Leonie Beck shows a strong Olympic race

Despite a strong open water swim performance in Würzburg, Leoni Peak, on Wednesday morning (1.30am CET, 8:30am local time) I rose a bit frustrated at first out of the waters of Odaiba Marine Park. At the Olympic Games in Tokyo, the 24-year-old swam in fifth place in the 10 km race, although for a long time she was among the top three swimmers, and in some cases led the field. The Olympic champion was 11-time world champion Ana Marcela Kona of Brazil, ahead of Sharon van Ruandal of the Netherlands, who won gold in Rio in 2016, and Karina Lee of Australia. The second German in the race, Finya Wonram, crossed the finish line in 10th place.

Beck made herself strong from the start in her first Olympic open water race, even taking the lead on the first lap and then staying on top – initially behind American Ashley Twitchell and the Brazilian being the hugely popular. It looked as though the tough conditions in the setup – including allegations of sexual assault on the wings against her coach Stefan Lorz – had strengthened rather than weakened her, giving her the determination she needed in such a race.

Even when she was third in the Tokyo heat (water temperature was 29.3 degrees initially) she missed her drink at third of six supply stations, she couldn’t stop it. Still in third place one lap later, after a total of six kilometres, she crossed the pier again, where her father Alexander Beck, who was also the German open water team doctor, was able to provide proper care this time. “Drink well now, Leonie,” said the doctor, who had previously warned his daughter of the heat in Tokyo and the difficult conditions that resulted, and she went again. On the way to the medal, which at that moment seemed close enough to touch.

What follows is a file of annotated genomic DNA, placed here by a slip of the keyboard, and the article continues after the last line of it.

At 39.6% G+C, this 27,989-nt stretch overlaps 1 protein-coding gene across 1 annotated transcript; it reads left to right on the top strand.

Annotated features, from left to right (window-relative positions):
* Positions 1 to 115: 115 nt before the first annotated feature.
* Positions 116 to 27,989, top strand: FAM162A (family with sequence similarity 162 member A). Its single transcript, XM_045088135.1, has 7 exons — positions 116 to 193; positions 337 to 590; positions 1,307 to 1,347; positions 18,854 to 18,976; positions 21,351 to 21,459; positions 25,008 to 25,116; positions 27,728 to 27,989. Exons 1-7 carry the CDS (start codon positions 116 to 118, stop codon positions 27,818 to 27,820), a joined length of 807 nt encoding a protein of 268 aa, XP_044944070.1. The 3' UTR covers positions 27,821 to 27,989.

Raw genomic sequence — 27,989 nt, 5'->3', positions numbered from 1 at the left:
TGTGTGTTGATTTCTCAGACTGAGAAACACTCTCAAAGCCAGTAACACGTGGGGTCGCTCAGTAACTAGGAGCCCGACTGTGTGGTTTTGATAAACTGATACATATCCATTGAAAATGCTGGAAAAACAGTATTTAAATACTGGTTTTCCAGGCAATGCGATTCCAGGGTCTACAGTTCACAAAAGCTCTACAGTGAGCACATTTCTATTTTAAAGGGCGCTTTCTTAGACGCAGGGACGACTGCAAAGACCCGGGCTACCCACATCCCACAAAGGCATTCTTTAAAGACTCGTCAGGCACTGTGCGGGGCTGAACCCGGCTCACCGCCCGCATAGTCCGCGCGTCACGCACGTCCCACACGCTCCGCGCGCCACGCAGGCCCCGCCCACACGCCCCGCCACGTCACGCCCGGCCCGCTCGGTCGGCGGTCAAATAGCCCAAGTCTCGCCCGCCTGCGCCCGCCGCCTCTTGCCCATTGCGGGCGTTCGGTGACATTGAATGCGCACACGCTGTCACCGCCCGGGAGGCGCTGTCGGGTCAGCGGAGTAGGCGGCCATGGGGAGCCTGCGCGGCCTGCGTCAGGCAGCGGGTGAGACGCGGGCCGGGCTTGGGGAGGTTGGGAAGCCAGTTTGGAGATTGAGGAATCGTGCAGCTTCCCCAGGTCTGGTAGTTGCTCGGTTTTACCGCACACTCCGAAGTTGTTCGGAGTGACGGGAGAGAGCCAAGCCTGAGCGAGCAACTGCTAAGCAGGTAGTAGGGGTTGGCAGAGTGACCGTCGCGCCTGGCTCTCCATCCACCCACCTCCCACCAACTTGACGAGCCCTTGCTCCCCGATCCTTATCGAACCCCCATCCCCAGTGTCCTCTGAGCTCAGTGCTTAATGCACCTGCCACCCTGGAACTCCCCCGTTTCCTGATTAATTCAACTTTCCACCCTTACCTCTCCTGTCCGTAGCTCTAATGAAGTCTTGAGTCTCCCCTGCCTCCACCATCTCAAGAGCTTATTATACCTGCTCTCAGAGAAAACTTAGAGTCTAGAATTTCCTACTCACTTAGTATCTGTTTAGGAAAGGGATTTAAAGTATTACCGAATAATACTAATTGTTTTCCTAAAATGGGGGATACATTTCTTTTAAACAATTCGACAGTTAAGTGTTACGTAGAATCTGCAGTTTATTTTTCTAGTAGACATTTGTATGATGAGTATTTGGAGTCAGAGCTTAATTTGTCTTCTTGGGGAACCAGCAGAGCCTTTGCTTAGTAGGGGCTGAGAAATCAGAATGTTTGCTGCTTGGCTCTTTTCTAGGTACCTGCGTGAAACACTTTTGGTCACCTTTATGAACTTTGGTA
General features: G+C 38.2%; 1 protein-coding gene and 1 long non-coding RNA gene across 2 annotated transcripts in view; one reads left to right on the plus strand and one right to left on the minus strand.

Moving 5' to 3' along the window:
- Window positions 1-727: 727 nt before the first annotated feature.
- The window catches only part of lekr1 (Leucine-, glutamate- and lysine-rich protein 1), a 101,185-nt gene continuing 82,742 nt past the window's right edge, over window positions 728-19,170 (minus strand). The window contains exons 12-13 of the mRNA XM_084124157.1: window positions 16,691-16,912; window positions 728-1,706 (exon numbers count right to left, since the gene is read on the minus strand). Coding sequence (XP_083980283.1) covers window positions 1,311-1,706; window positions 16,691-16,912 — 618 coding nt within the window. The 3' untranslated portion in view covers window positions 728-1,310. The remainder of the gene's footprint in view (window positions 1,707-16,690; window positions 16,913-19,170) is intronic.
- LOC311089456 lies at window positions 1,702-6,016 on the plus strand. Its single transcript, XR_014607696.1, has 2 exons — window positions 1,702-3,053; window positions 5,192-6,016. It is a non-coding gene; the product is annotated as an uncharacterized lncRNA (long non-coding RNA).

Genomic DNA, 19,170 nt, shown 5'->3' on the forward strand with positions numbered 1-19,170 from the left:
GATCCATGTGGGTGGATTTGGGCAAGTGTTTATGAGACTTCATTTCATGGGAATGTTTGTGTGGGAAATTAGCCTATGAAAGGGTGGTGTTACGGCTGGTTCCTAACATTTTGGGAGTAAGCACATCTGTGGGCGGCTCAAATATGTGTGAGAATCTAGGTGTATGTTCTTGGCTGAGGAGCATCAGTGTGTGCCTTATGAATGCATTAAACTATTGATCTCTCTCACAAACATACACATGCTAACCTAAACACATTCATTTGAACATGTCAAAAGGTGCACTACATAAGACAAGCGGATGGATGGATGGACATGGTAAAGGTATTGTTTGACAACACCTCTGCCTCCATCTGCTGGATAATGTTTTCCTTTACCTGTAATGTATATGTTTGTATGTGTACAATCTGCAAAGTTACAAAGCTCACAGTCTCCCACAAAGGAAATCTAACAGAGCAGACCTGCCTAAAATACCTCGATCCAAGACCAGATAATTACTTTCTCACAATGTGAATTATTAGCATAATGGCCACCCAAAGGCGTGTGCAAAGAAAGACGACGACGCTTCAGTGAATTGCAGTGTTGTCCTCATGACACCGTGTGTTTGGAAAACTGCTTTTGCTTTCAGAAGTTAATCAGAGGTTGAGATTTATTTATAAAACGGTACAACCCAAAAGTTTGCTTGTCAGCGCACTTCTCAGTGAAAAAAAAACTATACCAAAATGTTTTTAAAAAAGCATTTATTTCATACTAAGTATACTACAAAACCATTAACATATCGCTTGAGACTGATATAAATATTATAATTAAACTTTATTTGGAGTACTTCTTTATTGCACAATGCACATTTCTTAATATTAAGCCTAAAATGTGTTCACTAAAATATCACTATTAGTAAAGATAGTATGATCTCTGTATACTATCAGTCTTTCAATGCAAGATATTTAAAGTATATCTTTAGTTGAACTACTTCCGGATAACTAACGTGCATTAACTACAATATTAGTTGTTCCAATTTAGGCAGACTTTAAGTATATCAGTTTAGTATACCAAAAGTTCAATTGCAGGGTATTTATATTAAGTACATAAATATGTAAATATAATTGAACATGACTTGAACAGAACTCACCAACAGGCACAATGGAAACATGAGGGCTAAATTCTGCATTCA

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The fact that she briefly swam to fourth, and among other things let Van Ruandal overtake her, said nothing at first. Because in the penultimate turn of seven laps, the Würzburg rider led again after a good hour and a half with a solid performance – two seconds ahead of American Twitchell. From the German point of view, the difficult question remained: can you keep up with this pace?

Not quite, was the honest answer. With a good 500m to go, Beck pulled back a bit, but still held up well in third, 2.1sec off being the leader in the meantime. Even Australian Karina Lee pushed herself in front of her. From this point on, Beck lost contact with the top three and in the end had to be satisfied with a fifth place despite a really strong race.

A detailed report will follow during the day.

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